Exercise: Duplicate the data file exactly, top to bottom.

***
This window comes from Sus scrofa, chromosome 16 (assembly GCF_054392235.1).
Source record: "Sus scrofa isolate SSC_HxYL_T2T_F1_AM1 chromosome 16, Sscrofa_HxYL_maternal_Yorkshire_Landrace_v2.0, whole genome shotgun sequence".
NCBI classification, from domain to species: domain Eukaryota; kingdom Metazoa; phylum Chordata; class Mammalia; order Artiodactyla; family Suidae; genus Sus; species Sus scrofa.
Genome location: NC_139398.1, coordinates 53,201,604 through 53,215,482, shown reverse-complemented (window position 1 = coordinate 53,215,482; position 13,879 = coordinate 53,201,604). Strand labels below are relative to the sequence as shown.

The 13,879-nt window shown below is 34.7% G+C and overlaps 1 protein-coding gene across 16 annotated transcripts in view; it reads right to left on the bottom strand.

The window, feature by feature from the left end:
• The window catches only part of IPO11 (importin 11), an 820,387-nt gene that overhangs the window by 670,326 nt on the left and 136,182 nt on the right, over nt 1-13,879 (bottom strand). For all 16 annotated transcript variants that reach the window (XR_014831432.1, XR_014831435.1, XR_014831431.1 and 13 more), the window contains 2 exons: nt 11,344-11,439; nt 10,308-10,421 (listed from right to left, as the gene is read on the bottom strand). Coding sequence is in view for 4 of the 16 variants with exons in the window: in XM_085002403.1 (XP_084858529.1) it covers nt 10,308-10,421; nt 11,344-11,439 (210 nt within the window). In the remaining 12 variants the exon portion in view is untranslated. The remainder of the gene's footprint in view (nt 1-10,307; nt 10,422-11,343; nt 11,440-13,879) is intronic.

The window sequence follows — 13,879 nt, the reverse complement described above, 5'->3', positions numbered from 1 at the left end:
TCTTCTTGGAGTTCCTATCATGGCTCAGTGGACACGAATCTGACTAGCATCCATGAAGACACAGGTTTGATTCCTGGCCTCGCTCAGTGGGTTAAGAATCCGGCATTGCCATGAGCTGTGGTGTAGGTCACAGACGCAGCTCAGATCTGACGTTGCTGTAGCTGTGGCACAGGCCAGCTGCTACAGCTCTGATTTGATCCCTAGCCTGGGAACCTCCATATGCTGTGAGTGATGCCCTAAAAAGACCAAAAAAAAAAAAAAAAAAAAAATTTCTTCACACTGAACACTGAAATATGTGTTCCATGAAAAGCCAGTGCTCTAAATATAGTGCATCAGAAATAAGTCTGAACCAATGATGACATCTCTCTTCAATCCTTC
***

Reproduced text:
This window comes from Sus scrofa, chromosome 16 (assembly GCF_054392235.1).
Source record: "Sus scrofa isolate SSC_HxYL_T2T_F1_AM1 chromosome 16, Sscrofa_HxYL_maternal_Yorkshire_Landrace_v2.0, whole genome shotgun sequence".
NCBI classification, from domain to species: domain Eukaryota; kingdom Metazoa; phylum Chordata; class Mammalia; order Artiodactyla; family Suidae; genus Sus; species Sus scrofa.
Genome location: NC_139398.1, coordinates 53,201,604 through 53,215,482, shown reverse-complemented (window position 1 = coordinate 53,215,482; position 13,879 = coordinate 53,201,604). Strand labels below are relative to the sequence as shown.

The 13,879-nt window shown below is 34.7% G+C and overlaps 1 protein-coding gene across 16 annotated transcripts in view; it reads right to left on the bottom strand.

The window, feature by feature from the left end:
• The window catches only part of IPO11 (importin 11), an 820,387-nt gene that overhangs the window by 670,326 nt on the left and 136,182 nt on the right, over nt 1-13,879 (bottom strand). For all 16 annotated transcript variants that reach the window (XR_014831432.1, XR_014831435.1, XR_014831431.1 and 13 more), the window contains 2 exons: nt 11,344-11,439; nt 10,308-10,421 (listed from right to left, as the gene is read on the bottom strand). Coding sequence is in view for 4 of the 16 variants with exons in the window: in XM_085002403.1 (XP_084858529.1) it covers nt 10,308-10,421; nt 11,344-11,439 (210 nt within the window). In the remaining 12 variants the exon portion in view is untranslated. The remainder of the gene's footprint in view (nt 1-10,307; nt 10,422-11,343; nt 11,440-13,879) is intronic.

The window sequence follows — 13,879 nt, the reverse complement described above, 5'->3', positions numbered from 1 at the left end:
TCTTCTTGGAGTTCCTATCATGGCTCAGTGGACACGAATCTGACTAGCATCCATGAAGACACAGGTTTGATTCCTGGCCTCGCTCAGTGGGTTAAGAATCCGGCATTGCCATGAGCTGTGGTGTAGGTCACAGACGCAGCTCAGATCTGACGTTGCTGTAGCTGTGGCACAGGCCAGCTGCTACAGCTCTGATTTGATCCCTAGCCTGGGAACCTCCATATGCTGTGAGTGATGCCCTAAAAAGACCAAAAAAAAAAAAAAAAAAAAAATTTCTTCACACTGAACACTGAAATATGTGTTCCATGAAAAGCCAGTGCTCTAAATATAGTGCATCAGAAATAAGTCTGAACCAATGATGACATCTCTCTTCAATCCTTC